From Jim Winn, LASA chairman
Science and farming go hand in hand.
Science helps keep the cows healthy, the soil fertile and the food we produce safe.
Science also measures a farm’s impact on the natural resources entrusted to us. We define how we are doing and how we can continuously improve.
This is why farmers in southwestern Wisconsin support a study of groundwater quality in our rural communities. The research, which began in November with well sampling, aims to define the scope of water quality issues, sources and risks in Grant, Iowa and Lafayette counties.
Lafayette Ag Stewardship Alliance, a farmer-led watershed conservation group, has been involved in what’s called the Southwest Wisconsin Groundwater and Geology study from its early stages. LASA is contributing $7,000, about half of Lafayette County’s portion of funding.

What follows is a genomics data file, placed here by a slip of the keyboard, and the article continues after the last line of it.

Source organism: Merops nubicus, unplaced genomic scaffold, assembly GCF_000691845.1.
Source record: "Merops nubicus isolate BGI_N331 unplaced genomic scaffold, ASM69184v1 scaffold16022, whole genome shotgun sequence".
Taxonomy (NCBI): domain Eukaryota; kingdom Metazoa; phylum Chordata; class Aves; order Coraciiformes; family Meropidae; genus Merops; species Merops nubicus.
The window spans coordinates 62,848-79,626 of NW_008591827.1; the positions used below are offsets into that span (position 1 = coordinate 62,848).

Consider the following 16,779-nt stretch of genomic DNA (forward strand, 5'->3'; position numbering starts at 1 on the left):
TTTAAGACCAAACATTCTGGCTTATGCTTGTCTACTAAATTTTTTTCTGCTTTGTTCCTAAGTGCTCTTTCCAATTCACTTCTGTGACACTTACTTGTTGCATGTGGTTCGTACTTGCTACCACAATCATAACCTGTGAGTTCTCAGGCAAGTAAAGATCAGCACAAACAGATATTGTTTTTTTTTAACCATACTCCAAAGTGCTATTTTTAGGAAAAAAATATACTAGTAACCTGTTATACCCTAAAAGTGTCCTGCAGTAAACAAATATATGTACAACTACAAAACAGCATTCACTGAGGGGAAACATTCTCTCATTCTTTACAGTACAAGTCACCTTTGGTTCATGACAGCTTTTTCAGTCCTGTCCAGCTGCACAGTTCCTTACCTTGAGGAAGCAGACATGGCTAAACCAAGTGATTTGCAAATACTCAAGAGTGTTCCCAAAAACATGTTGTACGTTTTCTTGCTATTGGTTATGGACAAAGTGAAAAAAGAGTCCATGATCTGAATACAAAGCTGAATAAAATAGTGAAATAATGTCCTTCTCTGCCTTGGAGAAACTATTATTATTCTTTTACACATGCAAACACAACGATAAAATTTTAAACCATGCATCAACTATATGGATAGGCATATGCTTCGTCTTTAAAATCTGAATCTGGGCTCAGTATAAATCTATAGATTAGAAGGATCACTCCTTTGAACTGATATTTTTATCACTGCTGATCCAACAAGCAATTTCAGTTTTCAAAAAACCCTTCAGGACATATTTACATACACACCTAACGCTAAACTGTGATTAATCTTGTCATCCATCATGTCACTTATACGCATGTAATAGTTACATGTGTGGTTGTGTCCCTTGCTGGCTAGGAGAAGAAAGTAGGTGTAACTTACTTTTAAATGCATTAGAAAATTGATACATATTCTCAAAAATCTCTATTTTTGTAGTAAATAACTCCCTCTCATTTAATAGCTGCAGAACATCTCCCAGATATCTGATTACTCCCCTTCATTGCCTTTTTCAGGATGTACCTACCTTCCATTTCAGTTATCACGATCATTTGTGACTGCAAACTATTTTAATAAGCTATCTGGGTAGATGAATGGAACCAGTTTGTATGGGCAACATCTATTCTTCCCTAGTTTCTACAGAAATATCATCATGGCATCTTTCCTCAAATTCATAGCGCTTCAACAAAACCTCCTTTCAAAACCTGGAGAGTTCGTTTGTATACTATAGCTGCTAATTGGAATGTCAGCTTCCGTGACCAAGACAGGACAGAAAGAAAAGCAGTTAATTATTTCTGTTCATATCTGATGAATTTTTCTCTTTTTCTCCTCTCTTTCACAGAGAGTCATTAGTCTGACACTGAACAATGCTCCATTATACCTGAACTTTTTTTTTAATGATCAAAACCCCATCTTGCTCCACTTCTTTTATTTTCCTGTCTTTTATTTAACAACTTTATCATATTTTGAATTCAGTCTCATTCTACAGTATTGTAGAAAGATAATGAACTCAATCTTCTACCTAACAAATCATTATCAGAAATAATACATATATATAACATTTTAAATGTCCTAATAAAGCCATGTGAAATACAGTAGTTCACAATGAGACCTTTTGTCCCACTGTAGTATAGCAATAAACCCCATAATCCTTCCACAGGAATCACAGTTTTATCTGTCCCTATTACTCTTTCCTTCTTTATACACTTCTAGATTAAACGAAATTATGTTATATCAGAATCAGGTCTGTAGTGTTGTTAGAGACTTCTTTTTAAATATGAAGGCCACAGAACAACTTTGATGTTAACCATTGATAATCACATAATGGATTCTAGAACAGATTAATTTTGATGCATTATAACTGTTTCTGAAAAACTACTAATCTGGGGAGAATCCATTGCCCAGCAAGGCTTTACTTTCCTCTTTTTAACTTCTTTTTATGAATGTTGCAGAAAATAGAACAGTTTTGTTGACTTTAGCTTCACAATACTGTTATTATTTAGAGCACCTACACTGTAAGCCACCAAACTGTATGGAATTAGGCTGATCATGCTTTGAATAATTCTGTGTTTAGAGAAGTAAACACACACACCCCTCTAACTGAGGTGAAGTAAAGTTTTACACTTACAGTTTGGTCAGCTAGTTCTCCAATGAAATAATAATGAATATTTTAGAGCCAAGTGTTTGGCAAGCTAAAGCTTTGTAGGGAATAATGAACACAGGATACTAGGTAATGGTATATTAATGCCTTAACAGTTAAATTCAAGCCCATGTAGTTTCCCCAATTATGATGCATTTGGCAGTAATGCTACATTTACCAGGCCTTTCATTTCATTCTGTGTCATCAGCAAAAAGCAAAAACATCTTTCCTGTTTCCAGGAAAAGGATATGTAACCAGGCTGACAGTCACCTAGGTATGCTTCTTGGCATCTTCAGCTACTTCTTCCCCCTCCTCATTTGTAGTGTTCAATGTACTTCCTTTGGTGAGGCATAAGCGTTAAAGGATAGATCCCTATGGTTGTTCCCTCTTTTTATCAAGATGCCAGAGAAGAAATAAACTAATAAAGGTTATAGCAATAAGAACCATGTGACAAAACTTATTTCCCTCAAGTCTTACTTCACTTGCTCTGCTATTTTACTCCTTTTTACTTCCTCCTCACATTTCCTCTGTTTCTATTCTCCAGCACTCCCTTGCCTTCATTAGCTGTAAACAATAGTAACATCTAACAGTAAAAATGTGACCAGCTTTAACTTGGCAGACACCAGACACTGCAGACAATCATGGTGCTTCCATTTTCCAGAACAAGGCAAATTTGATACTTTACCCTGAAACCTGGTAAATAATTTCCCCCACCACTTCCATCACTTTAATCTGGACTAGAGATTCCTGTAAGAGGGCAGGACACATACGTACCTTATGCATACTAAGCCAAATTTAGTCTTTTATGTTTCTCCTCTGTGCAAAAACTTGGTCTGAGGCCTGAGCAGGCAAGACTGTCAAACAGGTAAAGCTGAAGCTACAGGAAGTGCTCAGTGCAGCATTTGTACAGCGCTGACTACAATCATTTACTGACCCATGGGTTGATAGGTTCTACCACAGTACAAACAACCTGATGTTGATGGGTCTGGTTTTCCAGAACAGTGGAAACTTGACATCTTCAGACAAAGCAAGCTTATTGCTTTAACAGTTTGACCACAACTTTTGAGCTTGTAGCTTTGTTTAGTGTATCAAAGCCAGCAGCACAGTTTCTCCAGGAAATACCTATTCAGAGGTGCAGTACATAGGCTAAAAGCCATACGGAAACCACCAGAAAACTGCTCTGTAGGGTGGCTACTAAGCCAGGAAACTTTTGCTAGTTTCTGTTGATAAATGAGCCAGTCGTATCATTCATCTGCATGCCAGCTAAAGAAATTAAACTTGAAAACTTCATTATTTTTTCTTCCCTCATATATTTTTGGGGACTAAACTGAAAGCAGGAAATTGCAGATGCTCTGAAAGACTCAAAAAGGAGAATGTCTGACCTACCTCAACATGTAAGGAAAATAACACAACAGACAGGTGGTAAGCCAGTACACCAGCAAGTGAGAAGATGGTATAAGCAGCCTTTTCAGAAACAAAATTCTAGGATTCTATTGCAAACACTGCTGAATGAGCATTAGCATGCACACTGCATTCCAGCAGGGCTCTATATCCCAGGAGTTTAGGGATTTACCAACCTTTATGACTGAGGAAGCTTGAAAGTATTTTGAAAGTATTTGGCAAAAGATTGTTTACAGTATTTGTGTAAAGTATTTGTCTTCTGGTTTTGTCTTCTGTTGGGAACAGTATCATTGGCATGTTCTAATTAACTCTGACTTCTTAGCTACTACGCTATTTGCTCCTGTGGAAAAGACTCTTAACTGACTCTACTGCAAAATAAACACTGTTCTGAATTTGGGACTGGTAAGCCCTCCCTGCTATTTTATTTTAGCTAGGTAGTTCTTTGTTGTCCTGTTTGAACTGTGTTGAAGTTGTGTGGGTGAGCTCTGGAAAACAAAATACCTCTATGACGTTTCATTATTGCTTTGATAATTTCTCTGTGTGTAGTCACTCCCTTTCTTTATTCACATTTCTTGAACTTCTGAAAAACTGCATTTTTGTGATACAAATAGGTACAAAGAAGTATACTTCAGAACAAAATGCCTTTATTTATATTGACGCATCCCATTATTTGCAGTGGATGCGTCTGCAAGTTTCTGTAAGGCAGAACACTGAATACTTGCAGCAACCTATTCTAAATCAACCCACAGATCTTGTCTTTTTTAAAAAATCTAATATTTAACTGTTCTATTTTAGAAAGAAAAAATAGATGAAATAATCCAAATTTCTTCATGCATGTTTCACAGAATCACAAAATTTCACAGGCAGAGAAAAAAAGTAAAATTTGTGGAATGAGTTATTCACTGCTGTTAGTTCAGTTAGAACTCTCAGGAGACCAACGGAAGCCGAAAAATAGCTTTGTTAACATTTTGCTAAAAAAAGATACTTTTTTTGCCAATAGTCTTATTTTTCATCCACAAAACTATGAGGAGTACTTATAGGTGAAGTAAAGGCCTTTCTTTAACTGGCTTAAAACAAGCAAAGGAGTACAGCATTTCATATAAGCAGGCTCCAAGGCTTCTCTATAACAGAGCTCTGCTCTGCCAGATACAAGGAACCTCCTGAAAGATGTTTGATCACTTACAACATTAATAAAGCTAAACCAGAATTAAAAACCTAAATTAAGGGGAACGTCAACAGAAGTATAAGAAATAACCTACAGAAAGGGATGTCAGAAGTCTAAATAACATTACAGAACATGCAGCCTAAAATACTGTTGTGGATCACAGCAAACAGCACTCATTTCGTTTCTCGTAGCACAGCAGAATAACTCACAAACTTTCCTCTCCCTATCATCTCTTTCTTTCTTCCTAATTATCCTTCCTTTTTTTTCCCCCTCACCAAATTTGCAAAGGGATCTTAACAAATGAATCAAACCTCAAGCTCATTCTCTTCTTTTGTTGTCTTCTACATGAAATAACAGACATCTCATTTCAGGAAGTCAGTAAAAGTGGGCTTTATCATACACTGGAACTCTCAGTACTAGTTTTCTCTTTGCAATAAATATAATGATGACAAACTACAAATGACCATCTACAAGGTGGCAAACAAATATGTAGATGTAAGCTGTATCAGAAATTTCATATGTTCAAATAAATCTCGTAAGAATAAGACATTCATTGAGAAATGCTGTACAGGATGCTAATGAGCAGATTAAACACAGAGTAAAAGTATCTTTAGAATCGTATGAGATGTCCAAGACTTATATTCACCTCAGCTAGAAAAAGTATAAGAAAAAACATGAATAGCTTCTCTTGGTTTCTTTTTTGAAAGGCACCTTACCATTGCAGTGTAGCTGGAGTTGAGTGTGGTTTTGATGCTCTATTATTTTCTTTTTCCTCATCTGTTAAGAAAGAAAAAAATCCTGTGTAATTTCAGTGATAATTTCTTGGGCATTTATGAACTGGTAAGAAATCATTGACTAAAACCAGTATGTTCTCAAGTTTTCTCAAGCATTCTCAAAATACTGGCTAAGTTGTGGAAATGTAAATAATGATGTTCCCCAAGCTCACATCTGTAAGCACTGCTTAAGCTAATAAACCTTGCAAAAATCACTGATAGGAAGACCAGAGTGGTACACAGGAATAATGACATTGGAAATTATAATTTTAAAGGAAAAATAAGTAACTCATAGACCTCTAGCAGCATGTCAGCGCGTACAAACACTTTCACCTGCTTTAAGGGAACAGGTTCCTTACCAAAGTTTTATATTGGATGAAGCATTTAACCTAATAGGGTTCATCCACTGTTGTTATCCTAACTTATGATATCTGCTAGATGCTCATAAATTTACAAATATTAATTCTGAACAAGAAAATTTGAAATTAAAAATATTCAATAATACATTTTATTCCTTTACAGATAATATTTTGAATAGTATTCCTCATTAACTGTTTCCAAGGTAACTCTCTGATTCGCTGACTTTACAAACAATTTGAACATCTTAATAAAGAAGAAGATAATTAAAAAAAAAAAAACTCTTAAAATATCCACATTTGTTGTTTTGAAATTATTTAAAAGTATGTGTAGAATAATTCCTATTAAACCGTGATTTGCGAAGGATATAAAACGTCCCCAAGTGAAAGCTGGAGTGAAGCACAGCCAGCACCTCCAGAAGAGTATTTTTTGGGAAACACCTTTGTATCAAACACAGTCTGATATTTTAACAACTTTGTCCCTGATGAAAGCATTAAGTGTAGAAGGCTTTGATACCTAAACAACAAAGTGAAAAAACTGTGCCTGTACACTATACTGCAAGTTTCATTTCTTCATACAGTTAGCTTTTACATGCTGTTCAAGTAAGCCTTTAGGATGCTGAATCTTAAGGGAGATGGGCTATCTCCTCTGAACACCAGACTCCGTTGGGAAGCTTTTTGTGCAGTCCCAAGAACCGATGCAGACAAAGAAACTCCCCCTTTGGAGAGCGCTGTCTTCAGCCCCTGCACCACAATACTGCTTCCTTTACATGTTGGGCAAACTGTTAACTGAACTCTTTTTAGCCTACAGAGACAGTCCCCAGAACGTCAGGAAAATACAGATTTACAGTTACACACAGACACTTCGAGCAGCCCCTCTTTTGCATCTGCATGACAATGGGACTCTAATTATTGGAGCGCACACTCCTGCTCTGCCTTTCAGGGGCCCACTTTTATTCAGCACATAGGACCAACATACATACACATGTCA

Ensuring water quality is a shared community responsibility. Farmers, of course, play an important role given our presence on the land. The existence of LASA, including our support of the study, demonstrate agriculture’s commitment.
The work of the farm group, of which I am chairman, is grounded in science, innovation and collaboration. We are identifying and promoting practices that are sustainable environmentally and economically.
We look forward to taking science-grounded guidance from the water study as we move forward.